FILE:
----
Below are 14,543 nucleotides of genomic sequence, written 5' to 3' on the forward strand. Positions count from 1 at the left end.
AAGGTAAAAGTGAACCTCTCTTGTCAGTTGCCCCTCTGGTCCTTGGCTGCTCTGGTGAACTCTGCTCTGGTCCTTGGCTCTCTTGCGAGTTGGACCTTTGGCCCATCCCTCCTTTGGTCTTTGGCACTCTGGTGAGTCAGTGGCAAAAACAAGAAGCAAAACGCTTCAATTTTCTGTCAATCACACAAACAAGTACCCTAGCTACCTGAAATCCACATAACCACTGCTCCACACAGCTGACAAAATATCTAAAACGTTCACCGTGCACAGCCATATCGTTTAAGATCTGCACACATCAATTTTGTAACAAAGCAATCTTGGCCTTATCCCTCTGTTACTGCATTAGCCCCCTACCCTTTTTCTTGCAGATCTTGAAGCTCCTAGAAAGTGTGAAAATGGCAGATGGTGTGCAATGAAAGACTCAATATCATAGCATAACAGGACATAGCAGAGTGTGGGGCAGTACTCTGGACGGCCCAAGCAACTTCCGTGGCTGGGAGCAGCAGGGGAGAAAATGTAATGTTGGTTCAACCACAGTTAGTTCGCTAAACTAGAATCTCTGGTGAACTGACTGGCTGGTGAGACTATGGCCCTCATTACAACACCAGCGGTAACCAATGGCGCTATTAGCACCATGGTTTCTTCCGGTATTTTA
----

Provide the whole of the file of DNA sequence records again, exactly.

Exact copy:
Below are 14,543 nucleotides of genomic sequence, written 5' to 3' on the forward strand. Positions count from 1 at the left end.
AAGGTAAAAGTGAACCTCTCTTGTCAGTTGCCCCTCTGGTCCTTGGCTGCTCTGGTGAACTCTGCTCTGGTCCTTGGCTCTCTTGCGAGTTGGACCTTTGGCCCATCCCTCCTTTGGTCTTTGGCACTCTGGTGAGTCAGTGGCAAAAACAAGAAGCAAAACGCTTCAATTTTCTGTCAATCACACAAACAAGTACCCTAGCTACCTGAAATCCACATAACCACTGCTCCACACAGCTGACAAAATATCTAAAACGTTCACCGTGCACAGCCATATCGTTTAAGATCTGCACACATCAATTTTGTAACAAAGCAATCTTGGCCTTATCCCTCTGTTACTGCATTAGCCCCCTACCCTTTTTCTTGCAGATCTTGAAGCTCCTAGAAAGTGTGAAAATGGCAGATGGTGTGCAATGAAAGACTCAATATCATAGCATAACAGGACATAGCAGAGTGTGGGGCAGTACTCTGGACGGCCCAAGCAACTTCCGTGGCTGGGAGCAGCAGGGGAGAAAATGTAATGTTGGTTCAACCACAGTTAGTTCGCTAAACTAGAATCTCTGGTGAACTGACTGGCTGGTGAGACTATGGCCCTCATTACAACACCAGCGGTAACCAATGGCGCTATTAGCACCATGGTTTCTTCCGGTATTTTA